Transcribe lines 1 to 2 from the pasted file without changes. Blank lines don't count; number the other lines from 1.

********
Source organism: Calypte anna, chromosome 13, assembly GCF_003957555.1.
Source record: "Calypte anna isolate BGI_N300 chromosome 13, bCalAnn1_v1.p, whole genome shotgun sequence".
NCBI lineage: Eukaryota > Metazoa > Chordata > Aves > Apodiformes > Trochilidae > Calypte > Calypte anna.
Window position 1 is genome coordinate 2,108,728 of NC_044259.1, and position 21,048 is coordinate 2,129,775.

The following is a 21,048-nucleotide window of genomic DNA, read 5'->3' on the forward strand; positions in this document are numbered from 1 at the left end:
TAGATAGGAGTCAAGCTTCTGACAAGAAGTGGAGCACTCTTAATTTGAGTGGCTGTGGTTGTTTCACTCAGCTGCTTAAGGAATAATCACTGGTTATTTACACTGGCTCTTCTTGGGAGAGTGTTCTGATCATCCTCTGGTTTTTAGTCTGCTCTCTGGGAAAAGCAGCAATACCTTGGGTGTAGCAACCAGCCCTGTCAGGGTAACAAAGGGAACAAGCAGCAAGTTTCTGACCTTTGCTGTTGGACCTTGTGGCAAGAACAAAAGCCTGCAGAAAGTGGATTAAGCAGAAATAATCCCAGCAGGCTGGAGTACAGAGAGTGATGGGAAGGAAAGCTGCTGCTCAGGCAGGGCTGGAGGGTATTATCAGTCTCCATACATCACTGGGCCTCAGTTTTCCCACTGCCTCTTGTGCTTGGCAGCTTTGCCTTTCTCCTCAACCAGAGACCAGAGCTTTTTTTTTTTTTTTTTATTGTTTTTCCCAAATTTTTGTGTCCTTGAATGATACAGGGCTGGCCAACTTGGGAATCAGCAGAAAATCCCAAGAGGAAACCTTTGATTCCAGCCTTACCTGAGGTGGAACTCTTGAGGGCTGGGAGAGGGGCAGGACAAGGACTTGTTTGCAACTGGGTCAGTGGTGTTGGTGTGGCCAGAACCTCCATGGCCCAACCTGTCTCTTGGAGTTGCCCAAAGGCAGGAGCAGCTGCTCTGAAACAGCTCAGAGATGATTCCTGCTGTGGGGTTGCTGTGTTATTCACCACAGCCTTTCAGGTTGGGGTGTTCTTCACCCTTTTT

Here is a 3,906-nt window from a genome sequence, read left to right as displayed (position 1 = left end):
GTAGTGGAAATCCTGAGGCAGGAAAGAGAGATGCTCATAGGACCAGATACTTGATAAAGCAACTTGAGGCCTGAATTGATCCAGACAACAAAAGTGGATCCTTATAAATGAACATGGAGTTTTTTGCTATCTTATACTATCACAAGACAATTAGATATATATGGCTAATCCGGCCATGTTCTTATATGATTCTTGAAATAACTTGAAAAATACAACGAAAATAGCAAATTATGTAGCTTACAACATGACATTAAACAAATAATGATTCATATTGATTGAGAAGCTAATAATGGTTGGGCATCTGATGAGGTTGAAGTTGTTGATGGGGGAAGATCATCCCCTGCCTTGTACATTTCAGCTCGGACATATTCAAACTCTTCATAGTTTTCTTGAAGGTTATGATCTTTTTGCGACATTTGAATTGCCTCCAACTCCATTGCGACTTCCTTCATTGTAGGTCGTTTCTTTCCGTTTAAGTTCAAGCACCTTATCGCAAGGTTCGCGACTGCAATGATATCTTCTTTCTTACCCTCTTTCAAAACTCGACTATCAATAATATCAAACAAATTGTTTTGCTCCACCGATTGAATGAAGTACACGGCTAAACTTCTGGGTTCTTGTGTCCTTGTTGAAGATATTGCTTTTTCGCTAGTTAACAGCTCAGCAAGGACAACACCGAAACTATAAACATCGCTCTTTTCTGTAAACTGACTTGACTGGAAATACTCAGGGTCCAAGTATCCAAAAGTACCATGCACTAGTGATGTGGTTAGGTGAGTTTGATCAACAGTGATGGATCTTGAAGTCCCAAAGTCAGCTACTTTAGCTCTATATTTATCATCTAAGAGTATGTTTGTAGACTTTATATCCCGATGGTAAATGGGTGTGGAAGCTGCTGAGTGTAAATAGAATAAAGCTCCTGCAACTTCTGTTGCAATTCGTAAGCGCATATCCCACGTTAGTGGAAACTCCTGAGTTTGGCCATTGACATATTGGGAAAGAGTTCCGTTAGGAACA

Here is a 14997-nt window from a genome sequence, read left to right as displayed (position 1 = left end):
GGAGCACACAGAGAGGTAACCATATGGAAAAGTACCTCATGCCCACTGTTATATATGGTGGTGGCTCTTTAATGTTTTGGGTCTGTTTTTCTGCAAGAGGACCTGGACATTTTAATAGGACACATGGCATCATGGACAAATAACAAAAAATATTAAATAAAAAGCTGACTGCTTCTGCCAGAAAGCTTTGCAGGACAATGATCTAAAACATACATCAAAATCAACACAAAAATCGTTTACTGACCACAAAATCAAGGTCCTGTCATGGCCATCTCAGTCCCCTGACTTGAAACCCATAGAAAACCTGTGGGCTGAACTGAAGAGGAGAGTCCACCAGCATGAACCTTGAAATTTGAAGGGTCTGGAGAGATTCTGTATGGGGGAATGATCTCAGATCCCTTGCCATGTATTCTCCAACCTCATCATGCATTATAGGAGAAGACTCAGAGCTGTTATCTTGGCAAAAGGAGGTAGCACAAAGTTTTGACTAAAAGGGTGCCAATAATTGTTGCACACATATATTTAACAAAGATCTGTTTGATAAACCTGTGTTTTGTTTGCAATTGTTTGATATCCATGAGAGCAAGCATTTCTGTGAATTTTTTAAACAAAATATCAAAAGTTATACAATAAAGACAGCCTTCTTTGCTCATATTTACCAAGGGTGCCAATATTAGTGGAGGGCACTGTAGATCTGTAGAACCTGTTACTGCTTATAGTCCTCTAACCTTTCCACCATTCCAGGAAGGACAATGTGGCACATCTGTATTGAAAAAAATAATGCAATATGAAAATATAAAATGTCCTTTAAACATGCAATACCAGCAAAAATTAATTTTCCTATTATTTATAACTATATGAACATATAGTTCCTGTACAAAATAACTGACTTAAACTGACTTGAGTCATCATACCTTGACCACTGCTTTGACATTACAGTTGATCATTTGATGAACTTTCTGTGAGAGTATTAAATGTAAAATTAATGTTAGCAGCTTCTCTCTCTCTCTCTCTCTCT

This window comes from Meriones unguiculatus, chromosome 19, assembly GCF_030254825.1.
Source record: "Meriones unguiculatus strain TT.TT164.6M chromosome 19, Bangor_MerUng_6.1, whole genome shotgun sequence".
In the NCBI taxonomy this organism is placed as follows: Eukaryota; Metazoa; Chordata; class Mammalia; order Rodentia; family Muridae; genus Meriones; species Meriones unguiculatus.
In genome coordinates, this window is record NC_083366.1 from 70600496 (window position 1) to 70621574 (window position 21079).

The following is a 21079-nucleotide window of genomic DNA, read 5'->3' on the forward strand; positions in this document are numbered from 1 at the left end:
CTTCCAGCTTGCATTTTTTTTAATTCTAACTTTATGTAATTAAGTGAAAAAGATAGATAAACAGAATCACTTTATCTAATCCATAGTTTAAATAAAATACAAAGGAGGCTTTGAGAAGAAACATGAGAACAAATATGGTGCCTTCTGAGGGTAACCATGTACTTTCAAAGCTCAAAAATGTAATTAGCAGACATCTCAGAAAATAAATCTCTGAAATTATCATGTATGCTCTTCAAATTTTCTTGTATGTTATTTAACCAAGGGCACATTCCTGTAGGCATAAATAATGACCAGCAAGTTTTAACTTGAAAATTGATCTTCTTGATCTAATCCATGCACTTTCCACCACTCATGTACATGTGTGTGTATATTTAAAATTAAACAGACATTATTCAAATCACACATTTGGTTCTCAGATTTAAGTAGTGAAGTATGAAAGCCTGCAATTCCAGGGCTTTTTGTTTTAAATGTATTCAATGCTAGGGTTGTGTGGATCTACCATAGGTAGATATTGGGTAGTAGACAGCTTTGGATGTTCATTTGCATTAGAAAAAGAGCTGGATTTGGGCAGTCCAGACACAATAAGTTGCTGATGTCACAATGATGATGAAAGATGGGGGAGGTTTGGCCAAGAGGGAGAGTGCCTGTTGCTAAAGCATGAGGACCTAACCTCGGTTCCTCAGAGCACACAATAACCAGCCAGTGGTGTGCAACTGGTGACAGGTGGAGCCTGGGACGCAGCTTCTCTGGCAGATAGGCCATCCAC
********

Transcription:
Source organism: Calypte anna, chromosome 13, assembly GCF_003957555.1.
Source record: "Calypte anna isolate BGI_N300 chromosome 13, bCalAnn1_v1.p, whole genome shotgun sequence".